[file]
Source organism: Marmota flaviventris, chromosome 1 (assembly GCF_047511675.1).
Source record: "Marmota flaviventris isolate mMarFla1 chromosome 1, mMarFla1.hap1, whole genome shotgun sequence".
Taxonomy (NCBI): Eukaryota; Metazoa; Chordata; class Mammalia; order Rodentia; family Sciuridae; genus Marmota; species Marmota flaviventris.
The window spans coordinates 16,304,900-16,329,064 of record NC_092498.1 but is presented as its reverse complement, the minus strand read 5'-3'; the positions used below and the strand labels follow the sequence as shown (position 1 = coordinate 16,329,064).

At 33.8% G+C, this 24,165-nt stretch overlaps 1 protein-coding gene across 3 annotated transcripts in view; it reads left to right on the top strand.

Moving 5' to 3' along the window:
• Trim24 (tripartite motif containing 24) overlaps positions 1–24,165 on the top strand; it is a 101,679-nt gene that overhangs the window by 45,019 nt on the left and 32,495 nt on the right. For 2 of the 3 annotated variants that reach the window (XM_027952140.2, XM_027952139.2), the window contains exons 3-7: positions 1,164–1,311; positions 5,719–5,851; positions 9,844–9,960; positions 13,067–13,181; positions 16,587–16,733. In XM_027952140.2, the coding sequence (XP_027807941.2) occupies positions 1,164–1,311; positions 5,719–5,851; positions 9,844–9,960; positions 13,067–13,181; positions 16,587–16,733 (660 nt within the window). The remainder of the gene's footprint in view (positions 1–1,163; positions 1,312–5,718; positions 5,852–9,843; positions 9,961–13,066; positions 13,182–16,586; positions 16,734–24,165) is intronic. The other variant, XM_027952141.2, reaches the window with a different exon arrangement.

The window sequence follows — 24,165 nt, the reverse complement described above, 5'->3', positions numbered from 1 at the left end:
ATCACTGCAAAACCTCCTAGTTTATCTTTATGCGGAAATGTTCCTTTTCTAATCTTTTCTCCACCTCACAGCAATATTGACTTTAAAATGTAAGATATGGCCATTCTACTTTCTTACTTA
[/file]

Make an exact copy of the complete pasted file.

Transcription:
Source organism: Marmota flaviventris, chromosome 1 (assembly GCF_047511675.1).
Source record: "Marmota flaviventris isolate mMarFla1 chromosome 1, mMarFla1.hap1, whole genome shotgun sequence".
Taxonomy (NCBI): Eukaryota; Metazoa; Chordata; class Mammalia; order Rodentia; family Sciuridae; genus Marmota; species Marmota flaviventris.
The window spans coordinates 16,304,900-16,329,064 of record NC_092498.1 but is presented as its reverse complement, the minus strand read 5'-3'; the positions used below and the strand labels follow the sequence as shown (position 1 = coordinate 16,329,064).

At 33.8% G+C, this 24,165-nt stretch overlaps 1 protein-coding gene across 3 annotated transcripts in view; it reads left to right on the top strand.

Moving 5' to 3' along the window:
• Trim24 (tripartite motif containing 24) overlaps positions 1–24,165 on the top strand; it is a 101,679-nt gene that overhangs the window by 45,019 nt on the left and 32,495 nt on the right. For 2 of the 3 annotated variants that reach the window (XM_027952140.2, XM_027952139.2), the window contains exons 3-7: positions 1,164–1,311; positions 5,719–5,851; positions 9,844–9,960; positions 13,067–13,181; positions 16,587–16,733. In XM_027952140.2, the coding sequence (XP_027807941.2) occupies positions 1,164–1,311; positions 5,719–5,851; positions 9,844–9,960; positions 13,067–13,181; positions 16,587–16,733 (660 nt within the window). The remainder of the gene's footprint in view (positions 1–1,163; positions 1,312–5,718; positions 5,852–9,843; positions 9,961–13,066; positions 13,182–16,586; positions 16,734–24,165) is intronic. The other variant, XM_027952141.2, reaches the window with a different exon arrangement.

The window sequence follows — 24,165 nt, the reverse complement described above, 5'->3', positions numbered from 1 at the left end:
ATCACTGCAAAACCTCCTAGTTTATCTTTATGCGGAAATGTTCCTTTTCTAATCTTTTCTCCACCTCACAGCAATATTGACTTTAAAATGTAAGATATGGCCATTCTACTTTCTTACTTA